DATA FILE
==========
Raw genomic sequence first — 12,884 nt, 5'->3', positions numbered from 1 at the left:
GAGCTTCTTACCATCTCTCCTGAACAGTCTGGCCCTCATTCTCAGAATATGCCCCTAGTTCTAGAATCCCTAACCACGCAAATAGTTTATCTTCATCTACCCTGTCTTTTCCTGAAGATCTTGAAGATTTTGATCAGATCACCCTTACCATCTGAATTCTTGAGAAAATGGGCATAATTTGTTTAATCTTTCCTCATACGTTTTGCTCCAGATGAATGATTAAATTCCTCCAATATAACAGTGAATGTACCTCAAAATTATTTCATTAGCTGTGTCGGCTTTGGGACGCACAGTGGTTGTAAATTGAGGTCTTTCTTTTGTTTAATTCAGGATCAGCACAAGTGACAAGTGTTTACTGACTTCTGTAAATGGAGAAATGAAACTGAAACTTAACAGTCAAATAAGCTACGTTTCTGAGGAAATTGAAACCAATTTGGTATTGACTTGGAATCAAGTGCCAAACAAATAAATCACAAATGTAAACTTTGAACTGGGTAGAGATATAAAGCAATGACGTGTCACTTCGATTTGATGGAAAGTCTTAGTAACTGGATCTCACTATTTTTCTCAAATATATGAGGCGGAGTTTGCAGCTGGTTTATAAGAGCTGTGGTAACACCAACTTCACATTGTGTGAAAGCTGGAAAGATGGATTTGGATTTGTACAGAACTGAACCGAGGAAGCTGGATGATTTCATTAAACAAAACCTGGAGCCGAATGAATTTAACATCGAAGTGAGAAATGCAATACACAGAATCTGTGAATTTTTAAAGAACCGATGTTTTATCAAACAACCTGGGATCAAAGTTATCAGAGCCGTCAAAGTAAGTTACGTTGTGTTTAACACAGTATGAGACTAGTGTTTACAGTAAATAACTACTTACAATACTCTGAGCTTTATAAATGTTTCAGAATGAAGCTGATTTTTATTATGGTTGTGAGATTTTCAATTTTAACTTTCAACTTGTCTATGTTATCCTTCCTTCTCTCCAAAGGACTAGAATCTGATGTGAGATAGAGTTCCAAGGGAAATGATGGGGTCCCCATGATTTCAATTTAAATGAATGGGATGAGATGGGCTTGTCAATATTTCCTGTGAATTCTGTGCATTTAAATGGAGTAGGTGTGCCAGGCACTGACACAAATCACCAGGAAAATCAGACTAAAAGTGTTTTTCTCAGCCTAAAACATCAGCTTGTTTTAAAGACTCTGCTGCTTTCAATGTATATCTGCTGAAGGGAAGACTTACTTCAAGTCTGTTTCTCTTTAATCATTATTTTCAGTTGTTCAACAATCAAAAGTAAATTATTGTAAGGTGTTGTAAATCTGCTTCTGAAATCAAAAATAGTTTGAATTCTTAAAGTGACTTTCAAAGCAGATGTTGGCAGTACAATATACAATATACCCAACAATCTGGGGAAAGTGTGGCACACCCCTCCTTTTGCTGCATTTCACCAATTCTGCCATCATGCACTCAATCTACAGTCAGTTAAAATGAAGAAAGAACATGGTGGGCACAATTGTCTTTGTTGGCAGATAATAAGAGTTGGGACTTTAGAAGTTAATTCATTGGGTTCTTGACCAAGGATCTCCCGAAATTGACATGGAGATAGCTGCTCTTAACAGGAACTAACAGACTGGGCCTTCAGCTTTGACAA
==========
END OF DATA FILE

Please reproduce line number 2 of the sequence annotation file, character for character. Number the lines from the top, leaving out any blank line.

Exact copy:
GAGCTTCTTACCATCTCTCCTGAACAGTCTGGCCCTCATTCTCAGAATATGCCCCTAGTTCTAGAATCCCTAACCACGCAAATAGTTTATCTTCATCTACCCTGTCTTTTCCTGAAGATCTTGAAGATTTTGATCAGATCACCCTTACCATCTGAATTCTTGAGAAAATGGGCATAATTTGTTTAATCTTTCCTCATACGTTTTGCTCCAGATGAATGATTAAATTCCTCCAATATAACAGTGAATGTACCTCAAAATTATTTCATTAGCTGTGTCGGCTTTGGGACGCACAGTGGTTGTAAATTGAGGTCTTTCTTTTGTTTAATTCAGGATCAGCACAAGTGACAAGTGTTTACTGACTTCTGTAAATGGAGAAATGAAACTGAAACTTAACAGTCAAATAAGCTACGTTTCTGAGGAAATTGAAACCAATTTGGTATTGACTTGGAATCAAGTGCCAAACAAATAAATCACAAATGTAAACTTTGAACTGGGTAGAGATATAAAGCAATGACGTGTCACTTCGATTTGATGGAAAGTCTTAGTAACTGGATCTCACTATTTTTCTCAAATATATGAGGCGGAGTTTGCAGCTGGTTTATAAGAGCTGTGGTAACACCAACTTCACATTGTGTGAAAGCTGGAAAGATGGATTTGGATTTGTACAGAACTGAACCGAGGAAGCTGGATGATTTCATTAAACAAAACCTGGAGCCGAATGAATTTAACATCGAAGTGAGAAATGCAATACACAGAATCTGTGAATTTTTAAAGAACCGATGTTTTATCAAACAACCTGGGATCAAAGTTATCAGAGCCGTCAAAGTAAGTTACGTTGTGTTTAACACAGTATGAGACTAGTGTTTACAGTAAATAACTACTTACAATACTCTGAGCTTTATAAATGTTTCAGAATGAAGCTGATTTTTATTATGGTTGTGAGATTTTCAATTTTAACTTTCAACTTGTCTATGTTATCCTTCCTTCTCTCCAAAGGACTAGAATCTGATGTGAGATAGAGTTCCAAGGGAAATGATGGGGTCCCCATGATTTCAATTTAAATGAATGGGATGAGATGGGCTTGTCAATATTTCCTGTGAATTCTGTGCATTTAAATGGAGTAGGTGTGCCAGGCACTGACACAAATCACCAGGAAAATCAGACTAAAAGTGTTTTTCTCAGCCTAAAACATCAGCTTGTTTTAAAGACTCTGCTGCTTTCAATGTATATCTGCTGAAGGGAAGACTTACTTCAAGTCTGTTTCTCTTTAATCATTATTTTCAGTTGTTCAACAATCAAAAGTAAATTATTGTAAGGTGTTGTAAATCTGCTTCTGAAATCAAAAATAGTTTGAATTCTTAAAGTGACTTTCAAAGCAGATGTTGGCAGTACAATATACAATATACCCAACAATCTGGGGAAAGTGTGGCACACCCCTCCTTTTGCTGCATTTCACCAATTCTGCCATCATGCACTCAATCTACAGTCAGTTAAAATGAAGAAAGAACATGGTGGGCACAATTGTCTTTGTTGGCAGATAATAAGAGTTGGGACTTTAGAAGTTAATTCATTGGGTTCTTGACCAAGGATCTCCCGAAATTGACATGGAGATAGCTGCTCTTAACAGGAACTAACAGACTGGGCCTTCAGCTTTGACAA